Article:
Particularly when the music is left on as company for your guinea pig as they tend to be very social animals.
Low volume, soft music is typically what we would recommend when seeking to calm your guinea pig.
Music such as piano music, bells, sounds of water and relaxing music playlists. If you find the music soothing and not too loud, chances are your guinea pig will too.
Are Guinea Pigs Afraid Of Music?
Guinea pigs have been known to be frightened by or afraid of music either when it is too loud or of a heavy tempo.
The same can be said for other loud noises and fast-paced, high frequency sounds. As an owner, you should seek to protect your guinea pig’s vulnerable ears from sounds such as:
- Loud and aggressive music,
- The sound of your alarm clock,
- Slamming doors (and other unexpected and loud bangs),
- Sub-woofers and loud speakers (particularly if the base is high and you can feel the vibrations, this will be incredibly uncomfortable for your Guinea),
- Loud sounds that are fast paced (ringtones, music genres, fire alarms, sirens, etc.),
Whilst many of the noises on this list are beyond the control of you as a guinea pig owner, it is good to have an awareness and potentially limit the effects of such harmful noises.
Calming, soft sounds can provide your sociable guinea pig with company, relaxation and enjoyment.
Remember, guinea pigs have far more sensitive hearing than you or I, so make sure the music you are playing them isn’t too loud!
Familiar sounds can be comforting to your guinea pig and as they are domesticated animals, guineas tend to respond well to these, as they are used to being around humans.
Whilst there is little scientific evidence to support whether our guinea pigs enjoy music, as their owner, you are best placed to understand what soothes your pet and what agitates them.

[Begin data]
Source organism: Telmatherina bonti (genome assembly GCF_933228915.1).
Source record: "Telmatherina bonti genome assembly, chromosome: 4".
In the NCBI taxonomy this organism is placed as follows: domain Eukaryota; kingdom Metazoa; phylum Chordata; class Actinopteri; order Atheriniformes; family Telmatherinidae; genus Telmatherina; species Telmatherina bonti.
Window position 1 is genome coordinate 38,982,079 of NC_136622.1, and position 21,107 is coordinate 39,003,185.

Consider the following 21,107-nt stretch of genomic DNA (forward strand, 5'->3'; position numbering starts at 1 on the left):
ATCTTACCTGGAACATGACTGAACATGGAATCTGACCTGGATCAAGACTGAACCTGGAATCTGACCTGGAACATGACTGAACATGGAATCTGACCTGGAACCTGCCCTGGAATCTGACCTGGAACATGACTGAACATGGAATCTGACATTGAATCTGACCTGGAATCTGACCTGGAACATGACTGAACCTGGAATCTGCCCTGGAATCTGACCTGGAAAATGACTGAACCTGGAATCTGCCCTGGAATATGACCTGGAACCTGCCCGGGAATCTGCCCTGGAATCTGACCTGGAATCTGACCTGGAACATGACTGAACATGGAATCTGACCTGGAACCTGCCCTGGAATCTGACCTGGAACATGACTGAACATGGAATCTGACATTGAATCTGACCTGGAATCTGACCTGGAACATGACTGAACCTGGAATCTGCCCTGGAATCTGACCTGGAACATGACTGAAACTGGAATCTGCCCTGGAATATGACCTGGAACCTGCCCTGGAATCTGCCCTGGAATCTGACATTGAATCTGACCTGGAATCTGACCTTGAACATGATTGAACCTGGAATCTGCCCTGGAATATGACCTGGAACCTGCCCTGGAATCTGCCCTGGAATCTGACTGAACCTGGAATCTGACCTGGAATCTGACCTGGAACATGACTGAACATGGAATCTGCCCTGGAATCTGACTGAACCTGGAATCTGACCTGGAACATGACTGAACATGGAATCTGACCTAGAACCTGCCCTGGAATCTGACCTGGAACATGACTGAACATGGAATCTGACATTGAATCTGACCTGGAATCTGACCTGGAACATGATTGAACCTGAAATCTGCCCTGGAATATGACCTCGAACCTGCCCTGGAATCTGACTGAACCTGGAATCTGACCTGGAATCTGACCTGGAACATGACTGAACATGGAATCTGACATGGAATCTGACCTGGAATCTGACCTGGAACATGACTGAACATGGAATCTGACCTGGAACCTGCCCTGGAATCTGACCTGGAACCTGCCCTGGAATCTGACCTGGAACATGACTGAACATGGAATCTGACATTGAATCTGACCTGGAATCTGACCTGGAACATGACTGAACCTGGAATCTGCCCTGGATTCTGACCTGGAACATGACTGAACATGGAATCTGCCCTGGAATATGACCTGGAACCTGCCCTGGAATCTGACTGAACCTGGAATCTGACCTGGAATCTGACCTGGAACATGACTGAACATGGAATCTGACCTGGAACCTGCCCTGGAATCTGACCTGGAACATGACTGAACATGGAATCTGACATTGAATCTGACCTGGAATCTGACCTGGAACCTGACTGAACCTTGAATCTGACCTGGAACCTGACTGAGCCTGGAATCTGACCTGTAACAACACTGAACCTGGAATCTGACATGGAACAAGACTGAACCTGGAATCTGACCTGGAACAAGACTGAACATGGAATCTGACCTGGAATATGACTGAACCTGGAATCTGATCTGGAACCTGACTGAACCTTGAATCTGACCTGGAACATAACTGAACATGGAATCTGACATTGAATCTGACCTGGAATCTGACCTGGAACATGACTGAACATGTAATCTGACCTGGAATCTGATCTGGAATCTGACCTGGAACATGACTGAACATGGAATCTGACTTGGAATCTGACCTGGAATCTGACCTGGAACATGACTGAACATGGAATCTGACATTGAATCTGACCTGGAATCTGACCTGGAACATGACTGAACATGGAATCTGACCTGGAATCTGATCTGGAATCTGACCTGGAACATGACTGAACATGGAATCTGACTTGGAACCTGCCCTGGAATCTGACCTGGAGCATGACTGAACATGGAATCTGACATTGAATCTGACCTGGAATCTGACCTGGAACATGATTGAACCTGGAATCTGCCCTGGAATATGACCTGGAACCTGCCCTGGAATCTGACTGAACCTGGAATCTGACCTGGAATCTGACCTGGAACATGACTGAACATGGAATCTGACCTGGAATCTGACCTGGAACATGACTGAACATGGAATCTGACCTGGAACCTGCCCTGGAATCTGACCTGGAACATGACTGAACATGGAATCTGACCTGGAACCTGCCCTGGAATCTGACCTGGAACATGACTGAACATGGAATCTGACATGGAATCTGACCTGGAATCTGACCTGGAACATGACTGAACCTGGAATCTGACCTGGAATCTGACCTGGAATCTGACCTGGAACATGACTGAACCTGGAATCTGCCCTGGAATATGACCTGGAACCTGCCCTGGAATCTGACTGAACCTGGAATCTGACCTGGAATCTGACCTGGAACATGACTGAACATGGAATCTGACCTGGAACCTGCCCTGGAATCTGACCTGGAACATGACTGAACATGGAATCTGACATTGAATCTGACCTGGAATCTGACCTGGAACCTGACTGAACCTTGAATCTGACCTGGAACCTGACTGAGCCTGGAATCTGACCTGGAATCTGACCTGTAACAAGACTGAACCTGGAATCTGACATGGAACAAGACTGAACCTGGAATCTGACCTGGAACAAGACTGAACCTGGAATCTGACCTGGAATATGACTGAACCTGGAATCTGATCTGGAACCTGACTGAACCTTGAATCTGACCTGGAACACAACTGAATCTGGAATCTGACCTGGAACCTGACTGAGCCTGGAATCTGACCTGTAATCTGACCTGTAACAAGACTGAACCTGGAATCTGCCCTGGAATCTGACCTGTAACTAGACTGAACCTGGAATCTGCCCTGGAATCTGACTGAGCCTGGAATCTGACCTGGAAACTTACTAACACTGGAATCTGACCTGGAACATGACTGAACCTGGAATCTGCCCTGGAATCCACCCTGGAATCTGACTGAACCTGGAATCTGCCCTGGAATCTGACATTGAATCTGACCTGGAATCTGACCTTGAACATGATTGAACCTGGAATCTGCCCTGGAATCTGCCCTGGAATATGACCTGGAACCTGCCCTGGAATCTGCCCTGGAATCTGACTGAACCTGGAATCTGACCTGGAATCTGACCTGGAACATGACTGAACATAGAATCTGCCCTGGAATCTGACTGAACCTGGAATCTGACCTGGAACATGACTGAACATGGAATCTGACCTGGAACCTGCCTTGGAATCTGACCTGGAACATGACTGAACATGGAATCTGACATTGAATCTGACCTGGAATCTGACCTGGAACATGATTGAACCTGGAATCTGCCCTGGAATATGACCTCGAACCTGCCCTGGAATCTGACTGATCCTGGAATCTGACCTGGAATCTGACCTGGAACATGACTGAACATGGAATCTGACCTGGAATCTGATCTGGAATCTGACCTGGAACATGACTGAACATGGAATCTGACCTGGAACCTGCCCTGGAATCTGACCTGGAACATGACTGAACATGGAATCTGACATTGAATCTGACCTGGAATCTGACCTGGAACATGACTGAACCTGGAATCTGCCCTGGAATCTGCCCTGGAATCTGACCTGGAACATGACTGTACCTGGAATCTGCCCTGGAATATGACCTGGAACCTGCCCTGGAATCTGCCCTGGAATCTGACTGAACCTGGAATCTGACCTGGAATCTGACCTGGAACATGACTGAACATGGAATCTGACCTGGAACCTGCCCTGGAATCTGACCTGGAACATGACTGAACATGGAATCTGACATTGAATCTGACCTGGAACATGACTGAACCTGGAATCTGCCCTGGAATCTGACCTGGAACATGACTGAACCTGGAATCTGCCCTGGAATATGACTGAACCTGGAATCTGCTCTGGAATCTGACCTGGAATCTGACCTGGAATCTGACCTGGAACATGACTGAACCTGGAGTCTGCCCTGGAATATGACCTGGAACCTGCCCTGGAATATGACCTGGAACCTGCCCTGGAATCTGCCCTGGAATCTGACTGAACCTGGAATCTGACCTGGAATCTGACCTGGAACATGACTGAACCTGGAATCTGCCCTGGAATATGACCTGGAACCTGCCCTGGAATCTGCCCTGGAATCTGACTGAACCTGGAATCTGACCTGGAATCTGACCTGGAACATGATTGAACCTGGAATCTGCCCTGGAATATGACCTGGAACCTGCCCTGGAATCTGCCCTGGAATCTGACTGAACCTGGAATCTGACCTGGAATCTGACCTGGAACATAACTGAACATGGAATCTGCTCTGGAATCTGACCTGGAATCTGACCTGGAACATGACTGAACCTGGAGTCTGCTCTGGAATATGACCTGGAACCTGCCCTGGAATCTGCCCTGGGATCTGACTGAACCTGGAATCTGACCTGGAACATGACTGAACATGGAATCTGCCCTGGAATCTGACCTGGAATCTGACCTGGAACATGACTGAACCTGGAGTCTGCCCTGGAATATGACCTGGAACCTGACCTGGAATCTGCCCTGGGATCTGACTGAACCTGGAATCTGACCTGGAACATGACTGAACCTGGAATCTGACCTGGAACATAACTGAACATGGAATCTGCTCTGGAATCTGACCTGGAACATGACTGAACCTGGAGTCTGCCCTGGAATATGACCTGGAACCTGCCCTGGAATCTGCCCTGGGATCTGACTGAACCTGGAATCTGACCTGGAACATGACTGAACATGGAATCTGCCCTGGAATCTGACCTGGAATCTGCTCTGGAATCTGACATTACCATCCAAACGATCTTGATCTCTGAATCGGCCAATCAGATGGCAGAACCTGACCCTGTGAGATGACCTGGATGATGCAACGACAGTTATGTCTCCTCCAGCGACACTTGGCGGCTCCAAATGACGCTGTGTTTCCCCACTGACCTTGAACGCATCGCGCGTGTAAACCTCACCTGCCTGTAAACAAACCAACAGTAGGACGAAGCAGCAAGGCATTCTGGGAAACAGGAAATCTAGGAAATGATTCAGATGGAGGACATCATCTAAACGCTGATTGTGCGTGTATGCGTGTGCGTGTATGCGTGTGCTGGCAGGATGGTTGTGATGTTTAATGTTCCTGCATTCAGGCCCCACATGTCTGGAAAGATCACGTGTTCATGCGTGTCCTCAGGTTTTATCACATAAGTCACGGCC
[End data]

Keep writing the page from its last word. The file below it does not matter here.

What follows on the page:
Opting for relaxing, soft sounds is the best way to go if you are choosing to play music for your pet guinea pig.
Guinea pigs have developed sensitive hearing as a defensive mechanism and to keep themselves safe in the wild. Therefore, sounds and noises will be more distinctive to guinea pigs and some may react to them in different ways. The age, individual temperament, and how used they are to certain sounds are factors that may play a role in the response.
Whether you leave music on for your guinea pig depends on a number of factors. Firstly, you should identify if your guinea pig reacts positively to music. If there are any signs of distress you should not be leaving it on for them. If you do decide to leave music on for your guinea pig you should ensure that it is calming, not on too loud, not too close to your guinea pig, and not on for an extended amount of time before you turn it off.
And if you are looking to learn even more about guinea pigs, and their behaviors traits, and tendencies, my following guides may be of interest to you:
- Do Guinea Pigs Sneeze?
- Do Guinea Pigs Cry?
- Do Guinea Pigs Get Cold?
- Do Guinea Pigs Hibernate?
- Do Guinea Pigs Have Tongues?
- Do Guinea Pigs Need Sunlight?
- Do Guinea Pigs Eat Their Babies?
I am an experienced pet owner with decades of experience owning a number of different pets, from traditional pets like dogs and cats, to the more exotic like reptiles and rodents. I currently own a Cockapoo (pictured) called Bailey. I am also the main writer and chief editor here at Pet Educate; a site dedicated to sharing evidence-based insights and guidance, based on my vast pet ownership knowledge, experience, and extensive research.